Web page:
Shapiro Promoted to Full Professor

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Professor Benjamin Shapiro.

The Fischell Department of Bioengineering (BioE), the Institute for Systems Research (ISR), the Maryland NanoCenter and the A. James Clark school of Engineering extend their congratulations to Benjamin Shapiro, who was elevated to the rank of Professor effective July 1, 2013.

For Shapiro, it's been an unusual journey, one he sometimes finds himself explaining when asked how and why someone who started out as an aerospace engineer ended up a bioengineer, moving cells around lab-on-a-chip devices and devising new drug delivery techniques.

The answer lies in liquid. As an undergraduate, he specialized in aeronautic fluid dynamics. He pursued an interest in control systems as a graduate student, but the focus was still on jet engines. When he joined the Clark School's Department of Aerospace Engineering and ISR in 2000, his thoughts returned to fluid dynamics, but at a different scale.

"I had just started becoming interested in microfluidics, and fluid flows on small scales," he explains. "As I became serious about it, I realized that most of the high-impact applications were in areas like chemical testing, manipulating cells, and DNA separation—there were far fewer applications in jet engines and spacecraft. All of the problems I studied were leading me toward chemistry and biology, and eventually clinical topics. By the time I took my sabbatical at the National Institutes of Health and the National Institute for Standards and Technology in 2009, I was doing almost exclusively biological and medical research. At that point I thought, you know, it's getting more and more challenging to explain to people why I'm in the aerospace department." By the time he returned in 2010, he had transferred to BioE.

In the end, making the risky, career-changing move was worth it. "It's fantastic," he says, adding that he appreciates his growing connections with the doctors, start-up companies, the NIH and FDA, and with his colleagues on the bioengineering faculty. "There's no question that being surrounded by people who are doing synergistic things is a tremendous benefit. It amplifies my work."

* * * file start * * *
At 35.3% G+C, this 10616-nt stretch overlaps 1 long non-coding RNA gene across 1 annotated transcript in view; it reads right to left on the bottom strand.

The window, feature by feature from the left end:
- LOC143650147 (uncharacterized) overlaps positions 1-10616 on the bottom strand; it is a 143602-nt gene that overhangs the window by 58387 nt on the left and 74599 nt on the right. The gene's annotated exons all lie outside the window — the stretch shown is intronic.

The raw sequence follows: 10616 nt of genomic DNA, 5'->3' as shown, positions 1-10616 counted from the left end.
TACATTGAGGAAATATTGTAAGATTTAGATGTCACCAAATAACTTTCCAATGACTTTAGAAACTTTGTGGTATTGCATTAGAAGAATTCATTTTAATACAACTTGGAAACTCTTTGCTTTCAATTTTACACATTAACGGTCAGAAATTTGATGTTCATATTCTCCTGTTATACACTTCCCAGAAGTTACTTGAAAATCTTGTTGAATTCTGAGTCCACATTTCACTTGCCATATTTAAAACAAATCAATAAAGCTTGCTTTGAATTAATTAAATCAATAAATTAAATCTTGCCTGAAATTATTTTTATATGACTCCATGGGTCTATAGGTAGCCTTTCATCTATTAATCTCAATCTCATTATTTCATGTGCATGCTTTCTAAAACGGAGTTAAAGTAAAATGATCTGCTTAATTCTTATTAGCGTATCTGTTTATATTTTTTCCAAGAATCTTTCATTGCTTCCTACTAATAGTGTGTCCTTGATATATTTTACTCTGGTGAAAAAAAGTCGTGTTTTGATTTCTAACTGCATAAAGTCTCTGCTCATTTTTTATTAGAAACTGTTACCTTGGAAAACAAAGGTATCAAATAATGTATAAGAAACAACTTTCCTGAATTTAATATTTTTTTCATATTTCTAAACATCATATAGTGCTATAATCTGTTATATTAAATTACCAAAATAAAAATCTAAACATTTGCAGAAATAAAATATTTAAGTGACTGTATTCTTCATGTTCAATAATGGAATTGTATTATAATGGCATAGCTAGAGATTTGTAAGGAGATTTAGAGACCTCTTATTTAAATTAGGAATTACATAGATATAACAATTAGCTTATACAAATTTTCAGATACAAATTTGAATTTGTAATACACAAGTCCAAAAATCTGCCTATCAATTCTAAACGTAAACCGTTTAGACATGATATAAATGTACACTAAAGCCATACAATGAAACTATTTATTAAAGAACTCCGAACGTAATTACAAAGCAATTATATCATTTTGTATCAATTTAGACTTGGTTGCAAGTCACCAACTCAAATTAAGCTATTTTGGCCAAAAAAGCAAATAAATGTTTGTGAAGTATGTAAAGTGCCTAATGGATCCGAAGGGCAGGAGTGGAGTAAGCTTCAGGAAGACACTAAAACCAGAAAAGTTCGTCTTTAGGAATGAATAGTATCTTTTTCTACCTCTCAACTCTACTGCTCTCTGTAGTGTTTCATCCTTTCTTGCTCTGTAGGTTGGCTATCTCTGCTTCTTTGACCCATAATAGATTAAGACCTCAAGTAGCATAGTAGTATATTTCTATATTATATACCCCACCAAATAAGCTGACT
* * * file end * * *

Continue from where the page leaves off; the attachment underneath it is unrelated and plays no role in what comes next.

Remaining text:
As the director of the Control of Miniaturized Systems for Mechatronic, Biological and Clinical Applications Laboratory his research is focused on all aspects of control of medical devices and drug targeting, from initial determination of the dominant physics, to model development, control problem statement and algorithm design, to experimental verification. In recent years, he has applied his expertise in flow control systems and microelectromechanical systems (MEMS) to a diverse group of research projects, including the development of a new technique for drug delivery to the inner and middle ear, the use of flow control and quantum dots to achieve nanoprecise imaging and fabrication, neonatal ventilator safety, defect-free colloidal crystal assembly for optoelectronic metamaterials, and controlled delivery of chemotherapy to deep tissue tumors using magnetic nanoparticles. He is also the co-editor of and contributor to a book titled Feedback Control from MEMS to Atoms. In 2012 he delivered a plenary talk at the International Conference on Manipulation, Manufacturing and Measurement on the Nanoscale, and he just attended his first Gordon Research Conference.

Shapiro is one of a growing number of BioE faculty who have taken department benefactor and inventor Robert E. Fischell's ideals of entrepreneurship, clinical translation, and interdisciplinary research to heart. Commercialization efforts are underway for some of the technologies he and his colleagues have developed.

"We're really making a push to get the stuff that we're doing here in the lab out to patients," he says. "We want to make sure that the technology we're developing will be in hospitals and clinics."

Shapiro, who received his Ph.D. from the California Institute of Technology in 2000, also holds an appointment with the Maryland NanoCenter, and is affiliated with the Applied Math and Scientific Computation Program. He is the recipient of a 2003 NSF CAREER award and a 2009 Fulbright Scholarship. He has filed 20 patents based on his research, two of which were awarded 1st and 3rd places in the university's annual Office of Technology Commercialization's Invention of the Year competition.

Published July 15, 2013